Hi...my name is Amy. I'm a high school student in Indonesia. I want to know whether lightning could be an electricity power source, such as water electricity, nuclear electricity, etc. Please reply to my Email because I am doing a paper about lightning electricity. Thank You.
Amy, Thank you for your question on lightning electricity. The answer below is from one of Fermilab's utility experts and may be more information than you need for your report. The challenge with electricity in general is there is no ability to store it once it is generated. This means that generation of electricity from any source is always balanced to match the amount of electricity that is needed to run your lights and other equipment. Considering today's technology, use of lightning for electricity has two problems. First, it can't be controlled (turned on and off when it's needed) so it can't be matched to the demand for electricity, and as was mentioned electricity can't be stored. Second, lightning is a direct current (DC) that would require it to be converted to alternating current (AC) so it could be used for lights and other equipment. Good luck on your report and please stop by to see us if you ever visit this area.
Good question! Actually, lightning electricity technically does not need to be generated, only transformed into a useful quality. The watts of power in a single bolt of lightning is certainly significant. Unfortunately, since it is a direct current (as opposed to alternating current) it cannot be stepped down by simply running it through the primary coil of a transformer. Also, due to the variability in voltage between bolts transforming it to a specific power quality spec would be a little tricky.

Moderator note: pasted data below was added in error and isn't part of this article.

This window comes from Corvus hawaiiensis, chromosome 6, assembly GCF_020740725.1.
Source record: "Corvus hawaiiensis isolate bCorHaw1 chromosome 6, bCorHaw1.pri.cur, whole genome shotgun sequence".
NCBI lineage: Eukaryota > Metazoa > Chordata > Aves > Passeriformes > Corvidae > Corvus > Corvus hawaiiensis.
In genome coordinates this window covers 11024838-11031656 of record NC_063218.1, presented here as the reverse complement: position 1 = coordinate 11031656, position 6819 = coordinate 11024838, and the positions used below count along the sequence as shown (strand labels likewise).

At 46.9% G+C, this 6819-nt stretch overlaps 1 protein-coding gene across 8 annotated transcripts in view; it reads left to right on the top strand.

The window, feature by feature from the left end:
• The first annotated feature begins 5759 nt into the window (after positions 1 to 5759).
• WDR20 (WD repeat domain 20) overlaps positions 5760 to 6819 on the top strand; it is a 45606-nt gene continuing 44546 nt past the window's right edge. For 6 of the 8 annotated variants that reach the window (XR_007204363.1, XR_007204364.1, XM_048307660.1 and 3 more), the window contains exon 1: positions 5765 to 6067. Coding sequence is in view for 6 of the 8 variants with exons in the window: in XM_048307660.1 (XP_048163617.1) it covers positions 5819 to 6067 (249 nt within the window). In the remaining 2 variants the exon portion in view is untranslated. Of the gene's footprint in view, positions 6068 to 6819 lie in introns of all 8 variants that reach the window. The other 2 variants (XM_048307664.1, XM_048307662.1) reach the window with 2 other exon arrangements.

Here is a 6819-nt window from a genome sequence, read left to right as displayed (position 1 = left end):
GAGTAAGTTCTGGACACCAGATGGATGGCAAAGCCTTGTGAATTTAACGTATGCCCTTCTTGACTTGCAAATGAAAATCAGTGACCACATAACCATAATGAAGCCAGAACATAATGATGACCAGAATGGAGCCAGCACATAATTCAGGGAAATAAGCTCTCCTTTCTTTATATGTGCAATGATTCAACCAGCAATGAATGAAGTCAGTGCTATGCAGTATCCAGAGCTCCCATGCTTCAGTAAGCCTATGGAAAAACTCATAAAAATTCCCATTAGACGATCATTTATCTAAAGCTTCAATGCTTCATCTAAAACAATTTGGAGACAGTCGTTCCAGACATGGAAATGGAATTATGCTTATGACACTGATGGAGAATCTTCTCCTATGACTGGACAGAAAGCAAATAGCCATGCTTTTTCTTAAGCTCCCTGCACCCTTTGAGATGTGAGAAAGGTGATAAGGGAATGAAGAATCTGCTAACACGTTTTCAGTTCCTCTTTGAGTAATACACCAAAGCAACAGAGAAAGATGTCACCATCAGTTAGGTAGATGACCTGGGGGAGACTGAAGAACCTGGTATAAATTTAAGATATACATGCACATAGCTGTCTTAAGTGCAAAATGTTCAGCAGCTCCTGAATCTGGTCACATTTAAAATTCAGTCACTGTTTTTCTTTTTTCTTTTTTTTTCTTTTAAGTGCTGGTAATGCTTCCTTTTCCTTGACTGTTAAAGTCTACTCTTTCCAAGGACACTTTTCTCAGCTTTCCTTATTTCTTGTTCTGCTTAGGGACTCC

Another issue would be transferring this massive block of power to the electrical transmission grid in a slow enough manner to be absorbed by the system without adversely affecting online generating stations, and without transmitting more power than the grid can use.
These issues all seem to suggest that a storage device is needed for the lightning power which can then be slowly transformed and distributed. Perhaps the new superconductors being developed can make a magnetic energy storage device capable of handling the job (SMES). The issues would involve the cost of such a plant against the amount of lightning one could reliably hope to capture and sell at any one specific location. There are place on earth however, which are known for exceptional lightning activity (such as lightning alley in Florida) which might one day fill the bill for this, much the same as cost effective wind power generators have to be installed at specific locations on earth where air speed is reliably high enough to do the necessary work.
I think it's a great thought...maybe some day we will be working for Amy at her own electric utility company!
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